Overall, this was a fun movie. It doesn’t get too dark like Batman Begins nor does it get too campy like the old Fantastic Four movies. It’s the right balance of funny, action and special effects. Iron Man stands the test of time as an ideal summer blockbuster movie.
At the end of Secret Wars, the Fantastic Four bid their adieu and disappeared, possibly never to return. While it is common knowledge that superheroes never truly die, it seemed as if the Fantastic Four had finally met its match: greedy business people fighting over movie rights who were willing to kill a historic comic book series in order to get their way. In my stupor over the potential death of the Fantastic Four comic book line, I desperately looked for some alternative to get my science fiction comic book fix. Luckily, Marvel decided not to wipe out all the characters in the Fantastic Four franchise and left us with the Infamous Iron Man.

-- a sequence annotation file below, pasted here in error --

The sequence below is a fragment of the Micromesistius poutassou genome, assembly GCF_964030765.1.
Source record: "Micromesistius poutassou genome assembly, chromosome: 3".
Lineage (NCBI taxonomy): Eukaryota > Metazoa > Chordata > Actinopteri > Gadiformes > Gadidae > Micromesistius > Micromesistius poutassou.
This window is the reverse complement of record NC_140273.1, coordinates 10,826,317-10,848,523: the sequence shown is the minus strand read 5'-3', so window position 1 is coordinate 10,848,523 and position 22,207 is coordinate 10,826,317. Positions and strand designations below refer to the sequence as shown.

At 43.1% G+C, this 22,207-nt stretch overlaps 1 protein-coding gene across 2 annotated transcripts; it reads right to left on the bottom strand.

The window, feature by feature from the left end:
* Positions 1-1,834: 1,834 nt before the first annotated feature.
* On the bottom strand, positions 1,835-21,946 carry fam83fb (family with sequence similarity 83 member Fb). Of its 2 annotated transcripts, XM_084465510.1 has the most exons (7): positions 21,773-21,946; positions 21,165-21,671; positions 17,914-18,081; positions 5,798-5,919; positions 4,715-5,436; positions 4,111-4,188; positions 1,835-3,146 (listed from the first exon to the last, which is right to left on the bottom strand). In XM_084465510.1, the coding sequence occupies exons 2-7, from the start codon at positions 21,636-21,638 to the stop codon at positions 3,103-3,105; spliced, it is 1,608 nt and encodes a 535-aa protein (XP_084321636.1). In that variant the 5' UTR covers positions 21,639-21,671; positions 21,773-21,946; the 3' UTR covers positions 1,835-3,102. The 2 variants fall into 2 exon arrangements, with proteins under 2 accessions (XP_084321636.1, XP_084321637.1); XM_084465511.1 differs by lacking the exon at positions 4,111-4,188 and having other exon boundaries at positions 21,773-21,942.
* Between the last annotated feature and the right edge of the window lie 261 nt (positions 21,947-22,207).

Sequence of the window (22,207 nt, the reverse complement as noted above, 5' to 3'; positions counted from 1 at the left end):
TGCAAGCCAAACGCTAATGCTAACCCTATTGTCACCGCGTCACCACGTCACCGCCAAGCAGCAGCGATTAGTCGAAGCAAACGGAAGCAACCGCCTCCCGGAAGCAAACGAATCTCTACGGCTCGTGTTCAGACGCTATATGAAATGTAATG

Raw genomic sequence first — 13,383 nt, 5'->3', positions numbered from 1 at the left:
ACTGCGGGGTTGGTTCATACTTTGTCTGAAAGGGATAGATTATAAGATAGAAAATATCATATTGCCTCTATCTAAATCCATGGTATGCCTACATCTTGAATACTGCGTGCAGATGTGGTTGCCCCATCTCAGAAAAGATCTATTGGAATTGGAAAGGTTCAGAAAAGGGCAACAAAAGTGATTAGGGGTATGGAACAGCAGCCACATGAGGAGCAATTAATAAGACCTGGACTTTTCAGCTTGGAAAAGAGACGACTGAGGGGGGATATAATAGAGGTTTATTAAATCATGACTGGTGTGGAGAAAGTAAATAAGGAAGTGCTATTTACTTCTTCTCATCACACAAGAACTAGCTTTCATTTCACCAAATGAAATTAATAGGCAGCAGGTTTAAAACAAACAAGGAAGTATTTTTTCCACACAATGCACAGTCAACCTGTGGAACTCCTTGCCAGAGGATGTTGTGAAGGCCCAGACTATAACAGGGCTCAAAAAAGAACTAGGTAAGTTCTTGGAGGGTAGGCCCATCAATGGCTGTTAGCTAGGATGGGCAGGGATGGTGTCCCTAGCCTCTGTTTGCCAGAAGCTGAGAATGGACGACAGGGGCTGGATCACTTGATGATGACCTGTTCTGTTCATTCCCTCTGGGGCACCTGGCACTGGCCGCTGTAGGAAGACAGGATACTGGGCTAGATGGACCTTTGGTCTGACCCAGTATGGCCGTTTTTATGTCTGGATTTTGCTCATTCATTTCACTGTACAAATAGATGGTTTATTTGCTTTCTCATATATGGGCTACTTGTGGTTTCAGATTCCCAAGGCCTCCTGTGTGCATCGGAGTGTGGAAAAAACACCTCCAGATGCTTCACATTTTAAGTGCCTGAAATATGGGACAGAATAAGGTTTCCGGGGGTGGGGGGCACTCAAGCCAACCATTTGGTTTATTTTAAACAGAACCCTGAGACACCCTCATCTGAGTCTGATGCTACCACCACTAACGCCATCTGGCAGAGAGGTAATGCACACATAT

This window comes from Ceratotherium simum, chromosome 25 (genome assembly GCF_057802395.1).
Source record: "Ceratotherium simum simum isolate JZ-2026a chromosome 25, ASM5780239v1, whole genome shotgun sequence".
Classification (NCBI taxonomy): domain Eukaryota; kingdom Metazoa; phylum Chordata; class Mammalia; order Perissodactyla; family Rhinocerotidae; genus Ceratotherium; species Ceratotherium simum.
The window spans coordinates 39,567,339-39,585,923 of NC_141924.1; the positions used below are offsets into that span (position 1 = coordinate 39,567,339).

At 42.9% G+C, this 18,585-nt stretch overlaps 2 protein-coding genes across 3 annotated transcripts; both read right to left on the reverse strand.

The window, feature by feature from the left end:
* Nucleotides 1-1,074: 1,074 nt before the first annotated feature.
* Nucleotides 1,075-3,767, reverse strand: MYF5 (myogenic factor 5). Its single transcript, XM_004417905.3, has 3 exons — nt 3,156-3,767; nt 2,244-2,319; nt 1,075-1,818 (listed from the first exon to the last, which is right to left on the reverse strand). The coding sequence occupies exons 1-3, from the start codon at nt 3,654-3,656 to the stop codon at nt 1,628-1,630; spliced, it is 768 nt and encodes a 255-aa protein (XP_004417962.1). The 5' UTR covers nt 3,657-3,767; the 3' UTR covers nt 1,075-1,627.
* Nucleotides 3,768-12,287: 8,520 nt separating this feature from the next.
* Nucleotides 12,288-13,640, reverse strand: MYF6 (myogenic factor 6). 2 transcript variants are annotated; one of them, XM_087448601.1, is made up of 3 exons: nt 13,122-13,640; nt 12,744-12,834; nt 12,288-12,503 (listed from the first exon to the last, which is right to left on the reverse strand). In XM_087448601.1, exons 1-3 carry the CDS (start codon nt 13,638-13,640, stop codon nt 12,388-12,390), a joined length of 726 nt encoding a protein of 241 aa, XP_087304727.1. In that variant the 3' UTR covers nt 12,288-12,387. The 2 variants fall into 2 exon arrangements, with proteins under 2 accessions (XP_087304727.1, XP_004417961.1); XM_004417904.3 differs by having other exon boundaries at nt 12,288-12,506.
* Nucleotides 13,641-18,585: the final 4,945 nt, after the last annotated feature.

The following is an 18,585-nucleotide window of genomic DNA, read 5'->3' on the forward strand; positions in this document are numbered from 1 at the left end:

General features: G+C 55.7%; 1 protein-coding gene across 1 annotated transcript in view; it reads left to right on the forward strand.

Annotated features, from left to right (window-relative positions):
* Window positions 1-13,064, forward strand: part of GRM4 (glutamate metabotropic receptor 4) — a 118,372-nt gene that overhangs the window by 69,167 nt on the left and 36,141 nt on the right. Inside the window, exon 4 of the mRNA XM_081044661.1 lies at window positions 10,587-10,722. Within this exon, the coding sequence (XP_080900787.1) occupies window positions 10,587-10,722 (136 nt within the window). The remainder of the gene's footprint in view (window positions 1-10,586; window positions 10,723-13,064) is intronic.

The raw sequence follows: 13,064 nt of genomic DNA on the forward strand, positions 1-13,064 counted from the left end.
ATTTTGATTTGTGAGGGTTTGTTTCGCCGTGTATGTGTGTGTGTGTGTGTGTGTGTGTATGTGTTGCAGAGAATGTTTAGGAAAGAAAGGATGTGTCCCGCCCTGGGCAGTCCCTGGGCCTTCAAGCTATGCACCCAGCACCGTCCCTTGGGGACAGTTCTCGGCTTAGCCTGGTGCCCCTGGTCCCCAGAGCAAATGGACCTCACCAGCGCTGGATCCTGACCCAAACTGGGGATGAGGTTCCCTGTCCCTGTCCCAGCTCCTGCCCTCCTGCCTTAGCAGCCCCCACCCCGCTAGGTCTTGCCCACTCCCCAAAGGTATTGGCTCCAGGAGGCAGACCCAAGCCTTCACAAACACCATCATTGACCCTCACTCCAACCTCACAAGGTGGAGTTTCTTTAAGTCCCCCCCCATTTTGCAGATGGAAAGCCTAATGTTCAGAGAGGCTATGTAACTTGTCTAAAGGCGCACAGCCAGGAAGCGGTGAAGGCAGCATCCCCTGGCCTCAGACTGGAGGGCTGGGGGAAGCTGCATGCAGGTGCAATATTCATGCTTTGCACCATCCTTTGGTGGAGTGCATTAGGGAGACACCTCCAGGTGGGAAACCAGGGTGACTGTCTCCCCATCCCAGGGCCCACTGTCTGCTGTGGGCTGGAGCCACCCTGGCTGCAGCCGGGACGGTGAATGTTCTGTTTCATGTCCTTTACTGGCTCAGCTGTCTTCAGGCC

There won’t be spoilers for Infamous Iron Man ahead, but I will go over the events leading up to Infamous Iron Man.
If your buying a ticket for this movie, then you should be well aware of the reason you want to see this movie: the action. Everything else is tertiary, supplemental, not that important.
There are a number of plots going through this film. They are all pretty bare. The acting is standard action movie fare; no one’s taking an academy award home for this movie. Maybe special effects.